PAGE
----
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According to the Collins English Dictionary 10th Edition fraud can be defined as: "deceit, trickery, sharp practice, or breach of confidence, perpetrated for profit or to gain some unfair or dishonest advantage".[1] In the broadest sense, a fraud is an intentional deception made for personal gain or to damage another individual; the related adjective is fraudulent. The specific legal definition varies by legal jurisdiction. Fraud is a crime, and also a civil law violation. Defrauding people or entities of money or valuables is a common purpose of fraud, but there have also been fraudulent "discoveries", e.g. in science, to gain prestige rather than immediate monetary gain
*As defined in Wikipedia

Friday, December 24, 2010

Goldman Sachs Cartoon Videos

Love those cartoons and videos about Goldman Sachs!

You can see this video here

You can see this video here

You can see this video here


Anonymous said...

Fed Finally Forks Up Documents Showing It Funded Wall Street's Off-Balance Sheet Vehicle
The Tax-Payers' Tab: a Cool $9 Trillion and Then Some

With Citigroup having such a large presence in the conduit market, it strains the imagination how Citigroup’s former top executives, CEO Chuck Prince and Executive Committee Chair, Robert Rubin, could have testified to the Financial Crisis Inquiry Commission on April 8 of this year that they had no idea until months into the crisis that Structured Investment Vehicles (SIVs) created by Citigroup and roosting off its balance sheet had liquidity puts that could, and did, force billions of the toxic assets back onto the bank’s balance sheet. SIVs are first cousins to conduits but typically have more leverage. Citigroup’s SIVs were shielding subprime debt instruments from being reflected on its balance sheet but were forced back on when they became impaired, leading to staggering losses for the bank.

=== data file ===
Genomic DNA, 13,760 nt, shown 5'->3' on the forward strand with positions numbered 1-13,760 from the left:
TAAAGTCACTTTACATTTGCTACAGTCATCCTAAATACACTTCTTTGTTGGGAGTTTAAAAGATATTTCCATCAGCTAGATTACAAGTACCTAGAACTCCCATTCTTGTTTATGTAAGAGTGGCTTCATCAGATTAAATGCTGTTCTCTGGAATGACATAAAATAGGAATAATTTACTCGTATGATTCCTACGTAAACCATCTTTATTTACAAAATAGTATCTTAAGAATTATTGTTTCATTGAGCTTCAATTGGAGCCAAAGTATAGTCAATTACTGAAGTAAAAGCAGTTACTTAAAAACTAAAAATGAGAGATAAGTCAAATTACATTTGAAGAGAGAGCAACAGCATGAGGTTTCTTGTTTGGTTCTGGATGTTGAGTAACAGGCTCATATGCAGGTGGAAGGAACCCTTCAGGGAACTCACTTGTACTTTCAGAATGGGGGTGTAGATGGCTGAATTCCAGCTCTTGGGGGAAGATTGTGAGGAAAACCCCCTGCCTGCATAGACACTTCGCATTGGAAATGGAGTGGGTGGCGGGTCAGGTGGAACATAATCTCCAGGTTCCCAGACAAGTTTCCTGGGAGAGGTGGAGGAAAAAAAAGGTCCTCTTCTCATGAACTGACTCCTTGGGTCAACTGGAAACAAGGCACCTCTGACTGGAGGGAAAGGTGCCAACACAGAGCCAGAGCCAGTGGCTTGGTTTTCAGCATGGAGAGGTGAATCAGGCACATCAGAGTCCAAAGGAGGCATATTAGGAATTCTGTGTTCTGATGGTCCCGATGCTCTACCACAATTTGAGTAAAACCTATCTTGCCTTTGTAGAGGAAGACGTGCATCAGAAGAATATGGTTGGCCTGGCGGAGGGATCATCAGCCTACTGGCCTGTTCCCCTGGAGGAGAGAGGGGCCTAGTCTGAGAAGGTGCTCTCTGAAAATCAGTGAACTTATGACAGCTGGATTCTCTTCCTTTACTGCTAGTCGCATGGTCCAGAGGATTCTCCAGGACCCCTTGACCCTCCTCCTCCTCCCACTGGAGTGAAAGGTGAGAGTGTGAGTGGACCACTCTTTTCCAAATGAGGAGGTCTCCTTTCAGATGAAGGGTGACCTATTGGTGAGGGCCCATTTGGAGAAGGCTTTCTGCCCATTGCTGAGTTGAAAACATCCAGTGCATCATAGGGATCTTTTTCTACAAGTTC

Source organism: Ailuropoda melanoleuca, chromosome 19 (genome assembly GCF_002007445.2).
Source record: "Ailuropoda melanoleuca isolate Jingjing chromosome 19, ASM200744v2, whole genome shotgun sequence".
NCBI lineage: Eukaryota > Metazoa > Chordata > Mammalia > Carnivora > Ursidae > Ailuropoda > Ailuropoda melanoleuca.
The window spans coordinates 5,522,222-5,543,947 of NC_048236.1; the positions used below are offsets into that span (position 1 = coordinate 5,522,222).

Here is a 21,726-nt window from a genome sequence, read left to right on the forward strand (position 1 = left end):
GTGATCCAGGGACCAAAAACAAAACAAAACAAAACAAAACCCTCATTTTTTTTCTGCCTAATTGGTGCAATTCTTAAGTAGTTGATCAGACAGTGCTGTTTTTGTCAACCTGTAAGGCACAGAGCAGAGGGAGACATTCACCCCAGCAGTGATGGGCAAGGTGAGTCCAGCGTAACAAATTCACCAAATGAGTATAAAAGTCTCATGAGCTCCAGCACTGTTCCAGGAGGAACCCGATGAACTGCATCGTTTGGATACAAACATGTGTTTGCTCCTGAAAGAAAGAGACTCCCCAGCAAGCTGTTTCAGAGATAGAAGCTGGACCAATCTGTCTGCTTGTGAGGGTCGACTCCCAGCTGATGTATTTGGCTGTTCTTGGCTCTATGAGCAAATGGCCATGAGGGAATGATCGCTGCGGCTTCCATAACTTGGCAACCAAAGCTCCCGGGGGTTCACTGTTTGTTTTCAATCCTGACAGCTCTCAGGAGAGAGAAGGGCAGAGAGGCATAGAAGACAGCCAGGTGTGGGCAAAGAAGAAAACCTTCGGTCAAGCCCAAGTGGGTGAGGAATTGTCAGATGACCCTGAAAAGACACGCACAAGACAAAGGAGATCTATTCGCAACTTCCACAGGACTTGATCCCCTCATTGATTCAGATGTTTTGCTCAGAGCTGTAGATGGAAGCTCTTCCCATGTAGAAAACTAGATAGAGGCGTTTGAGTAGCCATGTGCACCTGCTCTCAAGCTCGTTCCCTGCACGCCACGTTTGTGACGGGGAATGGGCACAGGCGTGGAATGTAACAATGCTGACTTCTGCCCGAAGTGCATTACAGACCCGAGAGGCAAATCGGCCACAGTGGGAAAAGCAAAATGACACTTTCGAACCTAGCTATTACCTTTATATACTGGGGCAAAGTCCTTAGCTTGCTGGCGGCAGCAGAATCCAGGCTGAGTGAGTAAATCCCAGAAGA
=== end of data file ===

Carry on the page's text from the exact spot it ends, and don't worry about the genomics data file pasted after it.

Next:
Whether it was Credit Default Swaps or Collateralized Debt Obligations squared or conduits or SIVs, two words emerge from the hubris: leverage and greed. By leveraging the balance sheet, upper management could lay claim to massive compensation and bonuses.

t takes only reading comprehension skills and zero Wall Street experience to read the above paragraph and know that this firm would blow up. How did Robert Rubin, former co-chair of Goldman Sachs and former U.S. Treasury Secretary, not see this at Citigroup. Mr. Rubin received over $125 million in compensation at Citigroup. Sandy Weill, the man who built the behemoth and its far flung network of dysfunctional parts and served as its CEO, received over $1 billion. The taxpayer received the tab.

Joyce said...

The Counterpunch article above is worth reading.

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